jaegamer: (GOD)
[personal profile] jaegamer
I just wrote a lengthy screed to a group that's forming (and that I hope to join) where a new, young player is having a lot of difficulty with the preferred style of the rest of the group.  I think it's fairly cogent, so I've removed identifying features and am posting it here.  Feel free to offer opinions and suggestions or not.  One of the things I like best about my Flist is the accumulated role playing wisdom contained therein.

If you're playing alone, or playing a videogame, yeah, there's no reason you can't just do whatever you like.  You're the only one who suffers the consequences.  You're not playing alone, though.  Roleplaying is a social activity; you do it with other people, and the goal is supposed to be fun and enjoyment on the part of all involved. Other peoples' feelings and comfort levels are involved. That changes things considerably in terms of what kind of "edginess" is acceptable and what makes you jerk for doing it.

If your character charges into the enemies and ruins any hope the rest of the group might have for a tactical approach, that affects *everyone*.  They can try to rescue/help him (risking their own demise), or they can stand back and let him take the consequences of his action.  If he grabs any loot he sees and tries to hide it from the party (because "my guy would do that"), understand that the others would be perfectly justified in saying "We don't want you with us - you screwed up the ambush and stole from us." and walking away.  Or killing him and leaving his corpse for the carrion eaters.  If YOU are entitled to only consider your own needs, so are they.

There's a knack to playing with a group.  The GM is off, imho, to an excellent start with her social contract.  The discussions on this list are also a good beginning - it's a chance to discuss viewpoints and expectations.  I do get the impression that your experience with group cooperation is somewhat limited.  Cooperation does NOT mean just rolling over and letting people bully you.  It DOES mean taking into consideration that everyone has needs, desires and expectations, and if you don't want to consider anyone else then you can't expect anyone to consider you.  Also - cooperation is not "communism", nor does it mean no conflict between characters.  It does mean keeping the group objectives in mind, and treating others no worse than you would like to be treated.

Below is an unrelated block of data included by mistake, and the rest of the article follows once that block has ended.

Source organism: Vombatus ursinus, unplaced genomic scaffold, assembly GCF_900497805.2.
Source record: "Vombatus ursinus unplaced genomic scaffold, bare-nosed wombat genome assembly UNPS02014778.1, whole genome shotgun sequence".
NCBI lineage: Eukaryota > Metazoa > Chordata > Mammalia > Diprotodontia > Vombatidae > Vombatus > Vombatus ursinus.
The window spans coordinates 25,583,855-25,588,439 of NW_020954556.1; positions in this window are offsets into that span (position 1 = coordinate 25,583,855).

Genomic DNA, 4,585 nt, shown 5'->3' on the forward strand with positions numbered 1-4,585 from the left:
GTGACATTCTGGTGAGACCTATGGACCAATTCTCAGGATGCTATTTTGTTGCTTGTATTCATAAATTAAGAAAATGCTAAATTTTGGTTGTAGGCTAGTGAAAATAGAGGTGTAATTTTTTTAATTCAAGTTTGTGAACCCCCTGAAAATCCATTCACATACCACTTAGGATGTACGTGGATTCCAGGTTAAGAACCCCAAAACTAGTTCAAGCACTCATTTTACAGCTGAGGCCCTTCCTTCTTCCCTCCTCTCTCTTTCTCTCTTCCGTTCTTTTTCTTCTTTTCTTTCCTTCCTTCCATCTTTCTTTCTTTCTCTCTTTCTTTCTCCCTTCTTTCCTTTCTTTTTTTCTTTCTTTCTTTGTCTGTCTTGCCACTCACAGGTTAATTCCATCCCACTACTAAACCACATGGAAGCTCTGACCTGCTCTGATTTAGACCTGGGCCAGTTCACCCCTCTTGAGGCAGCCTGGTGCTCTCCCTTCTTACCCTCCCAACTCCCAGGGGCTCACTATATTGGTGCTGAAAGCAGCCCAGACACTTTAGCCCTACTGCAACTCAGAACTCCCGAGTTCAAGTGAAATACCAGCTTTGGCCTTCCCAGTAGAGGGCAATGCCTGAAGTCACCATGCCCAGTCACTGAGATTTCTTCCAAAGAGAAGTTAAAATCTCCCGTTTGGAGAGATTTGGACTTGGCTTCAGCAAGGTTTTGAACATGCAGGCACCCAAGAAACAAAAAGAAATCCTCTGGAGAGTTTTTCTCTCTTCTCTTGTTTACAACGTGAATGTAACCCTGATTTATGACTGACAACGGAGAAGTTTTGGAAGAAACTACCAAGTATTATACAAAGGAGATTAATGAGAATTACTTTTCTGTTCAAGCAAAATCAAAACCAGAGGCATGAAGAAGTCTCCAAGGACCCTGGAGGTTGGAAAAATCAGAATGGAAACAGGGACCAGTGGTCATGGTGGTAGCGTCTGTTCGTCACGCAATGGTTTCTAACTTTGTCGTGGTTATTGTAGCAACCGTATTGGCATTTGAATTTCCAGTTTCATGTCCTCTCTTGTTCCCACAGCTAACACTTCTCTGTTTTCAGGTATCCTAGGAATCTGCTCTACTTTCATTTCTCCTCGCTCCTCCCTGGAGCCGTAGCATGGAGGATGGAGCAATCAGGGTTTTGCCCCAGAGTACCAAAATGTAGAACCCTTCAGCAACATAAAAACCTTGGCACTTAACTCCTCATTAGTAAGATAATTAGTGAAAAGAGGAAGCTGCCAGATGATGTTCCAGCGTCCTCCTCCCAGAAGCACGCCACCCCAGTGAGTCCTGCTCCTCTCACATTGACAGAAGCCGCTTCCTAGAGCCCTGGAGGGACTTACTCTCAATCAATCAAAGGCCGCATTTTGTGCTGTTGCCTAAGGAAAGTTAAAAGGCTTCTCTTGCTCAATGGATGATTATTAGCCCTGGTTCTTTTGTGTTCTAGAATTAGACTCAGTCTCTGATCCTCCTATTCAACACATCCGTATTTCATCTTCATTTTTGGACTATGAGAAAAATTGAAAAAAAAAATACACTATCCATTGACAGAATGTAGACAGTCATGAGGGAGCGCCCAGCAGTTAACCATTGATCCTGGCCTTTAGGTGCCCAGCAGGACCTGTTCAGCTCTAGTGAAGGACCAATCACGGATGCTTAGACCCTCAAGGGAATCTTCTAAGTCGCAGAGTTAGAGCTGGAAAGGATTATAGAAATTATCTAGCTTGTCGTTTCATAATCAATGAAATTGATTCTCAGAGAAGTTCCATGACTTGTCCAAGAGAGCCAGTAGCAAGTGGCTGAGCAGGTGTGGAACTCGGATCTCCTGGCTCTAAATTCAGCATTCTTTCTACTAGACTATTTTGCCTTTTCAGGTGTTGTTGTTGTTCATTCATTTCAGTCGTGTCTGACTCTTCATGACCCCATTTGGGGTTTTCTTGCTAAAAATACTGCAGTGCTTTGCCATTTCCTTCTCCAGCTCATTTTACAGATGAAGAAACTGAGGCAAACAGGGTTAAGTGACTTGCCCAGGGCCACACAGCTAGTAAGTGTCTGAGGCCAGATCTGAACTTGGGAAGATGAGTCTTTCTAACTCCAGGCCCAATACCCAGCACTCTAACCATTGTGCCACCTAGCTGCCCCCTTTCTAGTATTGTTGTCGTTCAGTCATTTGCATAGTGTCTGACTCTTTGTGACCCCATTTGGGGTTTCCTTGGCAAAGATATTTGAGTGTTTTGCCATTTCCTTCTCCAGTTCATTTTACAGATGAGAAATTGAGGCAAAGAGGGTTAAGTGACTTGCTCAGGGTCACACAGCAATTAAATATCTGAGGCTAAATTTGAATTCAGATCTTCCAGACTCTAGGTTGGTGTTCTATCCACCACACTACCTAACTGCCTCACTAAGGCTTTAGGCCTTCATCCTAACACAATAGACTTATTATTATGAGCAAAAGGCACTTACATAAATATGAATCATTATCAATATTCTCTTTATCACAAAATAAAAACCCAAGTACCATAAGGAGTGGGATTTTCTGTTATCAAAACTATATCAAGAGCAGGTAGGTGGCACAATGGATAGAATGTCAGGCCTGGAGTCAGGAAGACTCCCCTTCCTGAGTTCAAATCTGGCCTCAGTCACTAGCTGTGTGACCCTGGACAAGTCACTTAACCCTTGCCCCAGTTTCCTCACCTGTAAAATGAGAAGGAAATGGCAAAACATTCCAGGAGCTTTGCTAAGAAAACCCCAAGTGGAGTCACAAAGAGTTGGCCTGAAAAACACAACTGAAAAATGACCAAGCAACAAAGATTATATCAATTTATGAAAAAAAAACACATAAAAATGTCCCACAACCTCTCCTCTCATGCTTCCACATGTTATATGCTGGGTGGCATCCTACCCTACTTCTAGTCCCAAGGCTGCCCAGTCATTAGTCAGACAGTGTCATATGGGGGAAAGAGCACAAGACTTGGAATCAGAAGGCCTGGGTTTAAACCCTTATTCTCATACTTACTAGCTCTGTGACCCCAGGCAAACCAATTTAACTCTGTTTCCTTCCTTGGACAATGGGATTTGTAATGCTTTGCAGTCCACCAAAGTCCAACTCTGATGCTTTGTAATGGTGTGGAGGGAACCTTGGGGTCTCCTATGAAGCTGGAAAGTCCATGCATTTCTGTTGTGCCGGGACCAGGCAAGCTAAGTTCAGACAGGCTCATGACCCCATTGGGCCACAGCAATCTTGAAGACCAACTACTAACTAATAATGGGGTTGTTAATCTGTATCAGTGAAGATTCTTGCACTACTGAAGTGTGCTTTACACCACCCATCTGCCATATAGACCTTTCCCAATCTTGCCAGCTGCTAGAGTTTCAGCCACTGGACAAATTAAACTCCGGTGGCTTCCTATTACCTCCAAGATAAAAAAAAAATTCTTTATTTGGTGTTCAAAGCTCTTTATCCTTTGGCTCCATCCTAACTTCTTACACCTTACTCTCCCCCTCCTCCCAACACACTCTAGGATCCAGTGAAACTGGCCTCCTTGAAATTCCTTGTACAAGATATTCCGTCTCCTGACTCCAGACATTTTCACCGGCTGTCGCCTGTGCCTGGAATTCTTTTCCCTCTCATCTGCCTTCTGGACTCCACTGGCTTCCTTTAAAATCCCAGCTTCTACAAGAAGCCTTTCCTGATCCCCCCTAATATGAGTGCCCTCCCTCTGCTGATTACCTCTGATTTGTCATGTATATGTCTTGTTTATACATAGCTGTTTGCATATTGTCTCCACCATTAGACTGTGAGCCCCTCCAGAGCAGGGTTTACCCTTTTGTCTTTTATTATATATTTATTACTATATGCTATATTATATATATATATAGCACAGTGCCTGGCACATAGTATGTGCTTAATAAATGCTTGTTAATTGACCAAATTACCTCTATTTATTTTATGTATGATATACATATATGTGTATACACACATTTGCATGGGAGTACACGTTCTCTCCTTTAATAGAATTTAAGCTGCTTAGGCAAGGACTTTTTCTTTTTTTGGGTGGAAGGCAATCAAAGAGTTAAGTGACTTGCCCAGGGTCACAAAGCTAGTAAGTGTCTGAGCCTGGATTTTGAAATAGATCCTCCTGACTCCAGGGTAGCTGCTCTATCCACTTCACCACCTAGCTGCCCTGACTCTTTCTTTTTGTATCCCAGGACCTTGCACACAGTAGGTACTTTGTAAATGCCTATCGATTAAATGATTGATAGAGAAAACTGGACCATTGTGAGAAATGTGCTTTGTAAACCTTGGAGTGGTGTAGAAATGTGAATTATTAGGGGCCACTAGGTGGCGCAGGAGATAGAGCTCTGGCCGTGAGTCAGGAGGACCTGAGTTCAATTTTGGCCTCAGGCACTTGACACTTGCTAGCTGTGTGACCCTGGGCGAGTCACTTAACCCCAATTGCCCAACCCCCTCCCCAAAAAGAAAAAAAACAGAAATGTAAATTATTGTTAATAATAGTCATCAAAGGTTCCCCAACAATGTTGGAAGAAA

From your postings, it looks like YOU want a fighting-oriented, fast advancing, statistics-heavy, every character for himself game.  Your problem here, as I see it, is that looks like NO ONE ELSE, especially the GM, wants that game.  The irascible loner is a great protagonist in fiction, but a RPG campaign as more like an ensemble TV show.  It's not starring any one character, and the drama comes from overcoming their differences and incompatibilities to achieve a greater goal.  The focus will shift from episode to episode, but everyone gets their time in the spotlight (and their share of the goodies).

Being a part of a social group (and a game is certainly a social group) invokes a host of conflicting, unwritten expectations.  Talking about them is at least a way to get them out on the table so we each know where the others are coming from.  It also involves constant compromise -- from everyone.  When there are points that can't be resolved and make the experience Not Fun, *then* is the time for somebody to walk away.

Most of the players in the group are working adults with a lot on their plates. Most of them, as you observed, are ROLE players, and are looking for a cooperative, story-oriented style of play.  If the game isn't fun for them, they'll walk away -- including the GM.  Remember, if the GM ain't havin' fun, ain't nobody havin' fun.  You might "win" by virtue of being the last person in the game before the GM quits.. but what kind of victory would that be?  It sounds, from your posts, like your preferred play style is pretty much totally opposite -- but -- have you ever *tried* the other way? With people who know how to do it very, very well?

Give it a try - you may find that it's more rewarding than you expect, in ways you don't anticipate.
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